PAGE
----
Why good locks are key to physical site security
Fri 11 Apr 2014
While many data centres use sophisticated biometric security and CCTV cameras to control access from the outside, they often use old-fashioned locks and keys to secure racks and cabinets on the inside. Grant Macdonald, managing director of Codelocks, looks at how digital cabinet locks bring a more high-tech solution to internal access control.
Access to data centres is tightly controlled with many facilities employing state-of-the-art security solutions to monitor and control the flow of visitors coming in and out of the building. On the inside, it’s the role of the operations manager to make sure that server cabinets are securely locked and – in the case of colocation data centres – only accessible to the owner of the equipment inside the cabinet.
To do this, many operations managers still use the locks and keys originally supplied with the data cabinets, while some use padlocks and keys. At full capacity, a large data centre might have hundreds of locked cabinets and managing the keys on such a large scale can be a problematic task.
This is especially the case in co-location data centres, where different technicians and service support staff need access to their own servers. The operations manager needs to ensure that the master keys are kept safe and an audit trail is kept for each key issued.
When keys go missing, as they often do, a replacement key needs to be cut. However, simply replacing a key does not necessarily regain ‘control’ of the lock, to do this ideally the whole mechanism should be replaced, and if this is a regular occurrence, it can be a very costly and time-consuming process.
There will also be occasions where technicians or service employees simply forget to bring the key with them when they visit a colocation data centre. When that happens the operations manager has to stop what he or she is doing and retrieve the master key in order to give the engineer access. The whole process can slow the customer down and is disruptive for everyone.
It’s for these reasons that a growing number of operations managers are replacing the locks and keys supplied with data centre cabinets with a more modern and functional alternative. Digital cabinet locks provide access by punching in a correct combination of numbers on a keypad. In ‘private’ mode a digital cabinet lock can be used by a small group of authorised individuals to access the equipment locked inside a cabinet. If an access code is forgotten, a master code can easily be used to reset the lock, which takes only minutes and incurs no extra cost to the data centre.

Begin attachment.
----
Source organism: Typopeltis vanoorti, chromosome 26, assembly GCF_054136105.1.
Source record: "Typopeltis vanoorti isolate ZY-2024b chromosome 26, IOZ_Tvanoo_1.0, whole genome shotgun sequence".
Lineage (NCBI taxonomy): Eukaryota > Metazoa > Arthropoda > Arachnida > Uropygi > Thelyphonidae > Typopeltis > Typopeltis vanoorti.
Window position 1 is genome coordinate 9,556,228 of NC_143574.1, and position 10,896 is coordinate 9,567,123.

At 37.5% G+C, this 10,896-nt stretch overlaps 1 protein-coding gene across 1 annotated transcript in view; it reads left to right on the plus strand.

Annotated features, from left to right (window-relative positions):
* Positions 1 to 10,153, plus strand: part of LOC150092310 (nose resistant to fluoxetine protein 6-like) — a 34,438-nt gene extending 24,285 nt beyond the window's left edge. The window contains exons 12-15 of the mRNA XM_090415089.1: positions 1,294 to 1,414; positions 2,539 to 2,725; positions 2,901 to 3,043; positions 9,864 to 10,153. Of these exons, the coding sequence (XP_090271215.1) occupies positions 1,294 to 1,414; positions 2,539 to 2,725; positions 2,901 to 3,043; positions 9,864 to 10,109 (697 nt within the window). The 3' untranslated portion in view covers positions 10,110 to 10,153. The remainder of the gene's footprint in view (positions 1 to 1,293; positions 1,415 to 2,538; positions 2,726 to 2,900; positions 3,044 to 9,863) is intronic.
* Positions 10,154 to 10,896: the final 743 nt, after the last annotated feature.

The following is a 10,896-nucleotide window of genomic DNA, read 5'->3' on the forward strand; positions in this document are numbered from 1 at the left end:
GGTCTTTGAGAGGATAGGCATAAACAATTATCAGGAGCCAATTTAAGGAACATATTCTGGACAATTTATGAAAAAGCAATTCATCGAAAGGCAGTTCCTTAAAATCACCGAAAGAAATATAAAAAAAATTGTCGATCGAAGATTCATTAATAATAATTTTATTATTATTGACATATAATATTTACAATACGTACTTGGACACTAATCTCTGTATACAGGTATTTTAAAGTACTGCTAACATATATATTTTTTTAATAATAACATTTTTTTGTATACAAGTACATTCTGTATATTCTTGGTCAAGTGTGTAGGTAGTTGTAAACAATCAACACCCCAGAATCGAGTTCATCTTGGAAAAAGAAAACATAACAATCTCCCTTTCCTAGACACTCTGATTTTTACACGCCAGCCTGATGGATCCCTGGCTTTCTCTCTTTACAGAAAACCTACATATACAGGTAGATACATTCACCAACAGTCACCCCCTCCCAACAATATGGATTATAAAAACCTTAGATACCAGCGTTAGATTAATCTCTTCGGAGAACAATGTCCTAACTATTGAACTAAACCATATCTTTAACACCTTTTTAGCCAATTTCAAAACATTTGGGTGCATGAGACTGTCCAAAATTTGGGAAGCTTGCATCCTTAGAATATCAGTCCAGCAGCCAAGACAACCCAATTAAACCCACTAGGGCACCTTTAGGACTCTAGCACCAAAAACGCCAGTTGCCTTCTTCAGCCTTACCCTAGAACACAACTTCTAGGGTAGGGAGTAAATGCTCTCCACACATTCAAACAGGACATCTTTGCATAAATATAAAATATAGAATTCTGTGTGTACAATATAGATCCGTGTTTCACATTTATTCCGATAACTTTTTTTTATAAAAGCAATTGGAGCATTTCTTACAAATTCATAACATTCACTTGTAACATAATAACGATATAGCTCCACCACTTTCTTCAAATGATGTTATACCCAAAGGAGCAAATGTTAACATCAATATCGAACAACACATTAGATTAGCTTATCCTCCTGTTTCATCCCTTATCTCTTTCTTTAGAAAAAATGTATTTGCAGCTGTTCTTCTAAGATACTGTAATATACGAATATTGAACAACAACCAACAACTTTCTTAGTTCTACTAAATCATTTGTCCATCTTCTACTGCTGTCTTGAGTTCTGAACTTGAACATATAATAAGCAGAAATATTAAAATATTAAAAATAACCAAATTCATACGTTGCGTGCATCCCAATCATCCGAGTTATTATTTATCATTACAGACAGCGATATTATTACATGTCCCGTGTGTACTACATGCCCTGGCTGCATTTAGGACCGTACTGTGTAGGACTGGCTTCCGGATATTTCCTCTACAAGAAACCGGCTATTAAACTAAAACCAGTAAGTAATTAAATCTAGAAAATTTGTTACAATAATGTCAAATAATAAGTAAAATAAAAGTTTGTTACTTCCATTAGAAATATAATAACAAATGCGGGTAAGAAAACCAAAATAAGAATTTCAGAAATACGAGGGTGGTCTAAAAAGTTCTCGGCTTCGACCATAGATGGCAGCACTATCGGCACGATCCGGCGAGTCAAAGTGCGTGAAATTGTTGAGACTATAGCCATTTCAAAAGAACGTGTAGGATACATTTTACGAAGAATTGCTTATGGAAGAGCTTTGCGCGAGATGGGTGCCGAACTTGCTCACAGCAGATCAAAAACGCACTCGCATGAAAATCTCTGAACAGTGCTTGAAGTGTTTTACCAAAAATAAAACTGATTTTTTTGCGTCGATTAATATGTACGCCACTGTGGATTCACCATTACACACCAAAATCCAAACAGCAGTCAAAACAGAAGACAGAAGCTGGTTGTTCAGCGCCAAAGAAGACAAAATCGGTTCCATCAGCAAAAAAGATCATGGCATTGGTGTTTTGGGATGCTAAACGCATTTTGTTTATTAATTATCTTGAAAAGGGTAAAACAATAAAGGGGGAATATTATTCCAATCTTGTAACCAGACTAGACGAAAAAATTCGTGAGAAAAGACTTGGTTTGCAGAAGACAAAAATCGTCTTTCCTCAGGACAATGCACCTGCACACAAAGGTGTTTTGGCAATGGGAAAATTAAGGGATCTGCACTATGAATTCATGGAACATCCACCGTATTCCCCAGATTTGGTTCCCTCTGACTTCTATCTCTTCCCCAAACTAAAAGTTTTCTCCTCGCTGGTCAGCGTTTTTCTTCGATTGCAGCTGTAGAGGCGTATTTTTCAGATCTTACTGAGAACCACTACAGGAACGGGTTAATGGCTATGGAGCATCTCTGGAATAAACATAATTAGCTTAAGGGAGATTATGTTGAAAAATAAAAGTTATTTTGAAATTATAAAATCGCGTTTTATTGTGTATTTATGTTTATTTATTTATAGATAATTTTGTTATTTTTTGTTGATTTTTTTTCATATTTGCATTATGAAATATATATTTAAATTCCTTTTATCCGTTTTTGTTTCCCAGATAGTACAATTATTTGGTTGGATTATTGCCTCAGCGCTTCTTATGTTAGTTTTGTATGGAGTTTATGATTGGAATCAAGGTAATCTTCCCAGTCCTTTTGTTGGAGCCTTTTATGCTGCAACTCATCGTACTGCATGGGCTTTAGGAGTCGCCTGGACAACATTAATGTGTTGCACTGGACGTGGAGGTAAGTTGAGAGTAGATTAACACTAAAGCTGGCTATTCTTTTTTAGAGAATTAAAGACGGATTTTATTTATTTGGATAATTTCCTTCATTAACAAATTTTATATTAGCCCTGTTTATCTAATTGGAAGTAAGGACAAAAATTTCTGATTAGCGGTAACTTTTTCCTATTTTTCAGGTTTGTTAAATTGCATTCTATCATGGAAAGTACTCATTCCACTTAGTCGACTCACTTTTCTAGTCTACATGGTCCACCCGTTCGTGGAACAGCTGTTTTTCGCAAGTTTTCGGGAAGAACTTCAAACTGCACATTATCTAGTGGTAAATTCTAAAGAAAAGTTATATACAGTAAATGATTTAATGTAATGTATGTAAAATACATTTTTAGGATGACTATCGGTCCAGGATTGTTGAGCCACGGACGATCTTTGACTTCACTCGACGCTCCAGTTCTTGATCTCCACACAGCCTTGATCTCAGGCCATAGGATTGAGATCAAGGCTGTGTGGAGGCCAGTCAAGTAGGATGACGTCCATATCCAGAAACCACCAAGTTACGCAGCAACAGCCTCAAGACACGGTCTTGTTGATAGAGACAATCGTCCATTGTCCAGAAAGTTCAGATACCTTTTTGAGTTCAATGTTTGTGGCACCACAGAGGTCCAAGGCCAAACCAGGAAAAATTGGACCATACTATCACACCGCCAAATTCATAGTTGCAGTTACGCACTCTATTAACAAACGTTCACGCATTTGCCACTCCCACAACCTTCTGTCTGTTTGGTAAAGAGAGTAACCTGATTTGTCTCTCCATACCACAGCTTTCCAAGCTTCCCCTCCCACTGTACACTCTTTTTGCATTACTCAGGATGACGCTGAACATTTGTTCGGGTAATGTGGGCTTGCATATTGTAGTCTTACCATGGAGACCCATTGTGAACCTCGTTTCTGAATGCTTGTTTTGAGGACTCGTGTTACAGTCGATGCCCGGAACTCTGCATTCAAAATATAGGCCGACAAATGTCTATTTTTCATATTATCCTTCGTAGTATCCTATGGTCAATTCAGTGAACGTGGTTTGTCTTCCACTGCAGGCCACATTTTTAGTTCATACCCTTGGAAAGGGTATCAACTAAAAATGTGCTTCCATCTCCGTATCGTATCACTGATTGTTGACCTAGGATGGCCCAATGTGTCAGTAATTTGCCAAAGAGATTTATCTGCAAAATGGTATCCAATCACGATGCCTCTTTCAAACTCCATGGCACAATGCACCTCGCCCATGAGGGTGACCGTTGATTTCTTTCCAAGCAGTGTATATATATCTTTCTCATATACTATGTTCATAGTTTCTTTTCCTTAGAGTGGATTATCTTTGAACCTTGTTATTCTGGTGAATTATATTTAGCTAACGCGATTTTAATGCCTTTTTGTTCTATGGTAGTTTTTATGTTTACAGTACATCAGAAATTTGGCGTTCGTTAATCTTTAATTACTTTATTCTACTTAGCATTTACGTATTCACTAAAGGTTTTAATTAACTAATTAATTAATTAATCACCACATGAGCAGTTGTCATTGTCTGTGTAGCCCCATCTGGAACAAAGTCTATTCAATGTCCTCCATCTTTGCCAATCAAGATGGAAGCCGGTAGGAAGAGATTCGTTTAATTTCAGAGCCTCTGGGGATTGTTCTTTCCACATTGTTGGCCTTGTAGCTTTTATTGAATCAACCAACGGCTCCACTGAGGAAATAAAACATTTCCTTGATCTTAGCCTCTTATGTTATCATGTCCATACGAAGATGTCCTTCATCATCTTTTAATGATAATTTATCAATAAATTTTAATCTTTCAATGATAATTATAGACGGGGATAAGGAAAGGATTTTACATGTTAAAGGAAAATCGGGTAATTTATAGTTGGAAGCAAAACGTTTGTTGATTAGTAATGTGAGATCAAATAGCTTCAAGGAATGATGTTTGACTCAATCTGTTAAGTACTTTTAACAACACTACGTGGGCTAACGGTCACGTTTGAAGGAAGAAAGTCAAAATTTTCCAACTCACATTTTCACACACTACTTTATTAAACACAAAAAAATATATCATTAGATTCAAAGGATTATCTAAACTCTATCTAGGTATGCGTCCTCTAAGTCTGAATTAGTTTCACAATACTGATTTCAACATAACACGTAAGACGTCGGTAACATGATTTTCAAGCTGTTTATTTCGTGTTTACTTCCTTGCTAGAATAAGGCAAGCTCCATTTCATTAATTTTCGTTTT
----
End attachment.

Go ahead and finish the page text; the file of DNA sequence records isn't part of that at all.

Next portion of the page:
Taking keys out of the equation has, from an administrative point of view, its obvious advantages and, in addition, digital cabinet locks also bring with them extra functionality. An example of this is an innovation that provides a more convenient way of controlling how access codes are generated: time-sensitive access codes.
Customers using colocation data centres who require routine access to many different locked cabinets (at one or more location) can now use a secure web-based application to generate time-sensitive access codes. This works by setting up the locks with a unique matching algorithm to the web-based software, allowing the software to predict the access code on the installed lock at any given time. Using time-sensitive access codes is a more secure way to grant access, as the code will not work outside a designated timeslot.
A maintenance or service coordinator can, from a remote location, arrange for an engineer to visit the data centre and, using the application, generate a code for the engineer to gain access to the locked cabinet. The code can be sent via an SMS text message or email to the engineer’s mobile on the day the access is required. The software also allows an engineer to request an access code via an inbound SMS message. The code is sent back instantly. This may be useful if urgent access is required or if an unscheduled visit is necessary.
When making improvements to the multi-layer site security plan, data centre operations managers need to consider how new technology can replace out-dated equipment. Digital cabinet locks are much more convenient to use than traditional locks and keys, and many are now being fitted to racks and cabinets as standard during manufacture. Recent developments to digital cabinet locks gives colocation data centre customers greater control of their own access, and using time-sensitive access codes keeps their equipment inside the cabinet secure.